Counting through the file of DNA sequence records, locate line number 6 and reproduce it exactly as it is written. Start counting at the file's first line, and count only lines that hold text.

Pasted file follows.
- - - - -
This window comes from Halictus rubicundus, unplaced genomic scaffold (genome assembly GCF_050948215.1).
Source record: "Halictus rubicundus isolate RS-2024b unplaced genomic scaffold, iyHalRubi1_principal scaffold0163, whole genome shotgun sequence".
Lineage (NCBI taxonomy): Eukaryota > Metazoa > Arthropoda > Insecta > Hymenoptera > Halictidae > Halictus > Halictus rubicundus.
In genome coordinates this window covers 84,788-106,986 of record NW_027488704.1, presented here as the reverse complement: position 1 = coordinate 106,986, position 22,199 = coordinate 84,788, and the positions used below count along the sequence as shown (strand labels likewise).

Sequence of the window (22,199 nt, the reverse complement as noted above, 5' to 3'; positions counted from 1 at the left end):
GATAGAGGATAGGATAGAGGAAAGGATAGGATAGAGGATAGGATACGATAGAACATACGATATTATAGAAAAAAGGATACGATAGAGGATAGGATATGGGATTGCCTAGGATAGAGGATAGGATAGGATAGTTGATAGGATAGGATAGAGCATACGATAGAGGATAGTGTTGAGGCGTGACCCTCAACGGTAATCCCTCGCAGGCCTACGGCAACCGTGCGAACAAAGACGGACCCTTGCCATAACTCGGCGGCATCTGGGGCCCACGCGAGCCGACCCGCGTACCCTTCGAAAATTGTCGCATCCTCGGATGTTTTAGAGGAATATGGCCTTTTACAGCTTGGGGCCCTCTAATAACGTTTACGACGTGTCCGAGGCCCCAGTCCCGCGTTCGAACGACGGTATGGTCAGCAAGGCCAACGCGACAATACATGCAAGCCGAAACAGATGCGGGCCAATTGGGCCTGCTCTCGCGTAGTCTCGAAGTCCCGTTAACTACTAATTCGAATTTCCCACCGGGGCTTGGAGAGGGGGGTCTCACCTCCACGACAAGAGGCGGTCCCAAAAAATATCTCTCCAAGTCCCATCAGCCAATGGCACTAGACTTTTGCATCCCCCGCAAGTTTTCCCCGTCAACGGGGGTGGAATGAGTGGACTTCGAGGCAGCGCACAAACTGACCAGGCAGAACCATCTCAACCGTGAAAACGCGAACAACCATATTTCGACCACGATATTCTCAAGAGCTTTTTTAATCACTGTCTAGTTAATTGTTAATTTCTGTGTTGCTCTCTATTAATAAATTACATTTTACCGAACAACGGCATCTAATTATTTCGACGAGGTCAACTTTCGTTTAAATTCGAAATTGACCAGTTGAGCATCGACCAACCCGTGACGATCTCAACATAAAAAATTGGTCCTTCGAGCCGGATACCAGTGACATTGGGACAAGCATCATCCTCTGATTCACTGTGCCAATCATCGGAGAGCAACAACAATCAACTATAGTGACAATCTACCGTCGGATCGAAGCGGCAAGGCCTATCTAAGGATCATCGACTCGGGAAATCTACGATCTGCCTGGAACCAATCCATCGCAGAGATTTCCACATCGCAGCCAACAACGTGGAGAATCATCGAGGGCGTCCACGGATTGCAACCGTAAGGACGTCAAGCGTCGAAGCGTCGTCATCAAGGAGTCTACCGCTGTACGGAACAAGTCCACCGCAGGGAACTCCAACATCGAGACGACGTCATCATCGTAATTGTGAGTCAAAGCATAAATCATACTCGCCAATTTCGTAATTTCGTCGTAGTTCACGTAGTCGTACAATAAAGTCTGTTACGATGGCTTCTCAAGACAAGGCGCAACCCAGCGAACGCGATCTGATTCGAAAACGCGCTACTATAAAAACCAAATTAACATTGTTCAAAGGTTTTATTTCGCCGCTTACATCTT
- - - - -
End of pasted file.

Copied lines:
GATAGAGGATAGGATAGAGGAAAGGATAGGATAGAGGATAGGATACGATAGAACATACGATATTATAGAAAAAAGGATACGATAGAGGATAGGATATGGGATTGCCTAGGATAGAGGATAGGATAGGATAGTTGATAGGATAGGATAGAGCATACGATAGAGGATAGTGTTGAGGCGTGACCCTCAACGGTAATCCCTCGCAGGCCTACGGCAACCGTGCGAACAAAGACGGACCCTTGCCATAACTCGGCGGCATCTGGGGCCCACGCGAGCCGACCCGCGTACCCTTCGAAAATTGTCGCATCCTCGGATGTTTTAGAGGAATATGGCCTTTTACAGCTTGGGGCCCTCTAATAACGTTTACGACGTGTCCGAGGCCCCAGTCCCGCGTTCGAACGACGGTATGGTCAGCAAGGCCAACGCGACAATACATGCAAGCCGAAACAGATGCGGGCCAATTGGGCCTGCTCTCGCGTAGTCTCGAAGTCCCGTTAACTACTAATTCGAATTTCCCACCGGGGCTTGGAGAGGGGGGTCTCACCTCCACGACAAGAGGCGGTCCCAAAAAATATCTCTCCAAGTCCCATCAGCCAATGGCACTAGACTTTTGCATCCCCCGCAAGTTTTCCCCGTCAACGGGGGTGGAATGAGTGGACTTCGAGGCAGCGCACAAACTGACCAGGCAGAACCATCTCAACCGTGAAAACGCGAACAACCATATTTCGACCACGATATTCTCAAGAGCTTTTTTAATCACTGTCTAGTTAATTGTTAATTTCTGTGTTGCTCTCTATTAATAAATTACATTTTACCGAACAACGGCATCTAATTATTTCGACGAGGTCAACTTTCGTTTAAATTCGAAATTGACCAGTTGAGCATCGACCAACCCGTGACGATCTCAACATAAAAAATTGGTCCTTCGAGCCGGATACCAGTGACATTGGGACAAGCATCATCCTCTGATTCACTGTGCCAATCATCGGAGAGCAACAACAATCAACTATAGTGACAATCTACCGTCGGATCGAAGCGGCAAGGCCTATCTAAGGATCATCGACTCGGGAAATCTACGATCTGCCTGGAACCAATCCATCGCAGAGATTTCCACATCGCAGCCAACAACGTGGAGAATCATCGAGGGCGTCCACGGATTGCAACCGTAAGGACGTCAAGCGTCGAAGCGTCGTCATCAAGGAGTCTACCGCTGTACGGAACAAGTCCACCGCAGGGAACTCCAACATCGAGACGACGTCATCATCGTAATTGTGAGTCAAAGCATAAATCATACTCGCCAATTTCGTAATTTCGTCGTAGTTCACGTAGTCGTACAATAAAGTCTGTTACGATGGCTTCTCAAGACAAGGCGCAACCCAGCGAACGCGATCTGATTCGAAAACGCGCTACTATAAAAACCAAATTAACATTGTTCAAAGGTTTTATTTCGCCGCTTACATCTT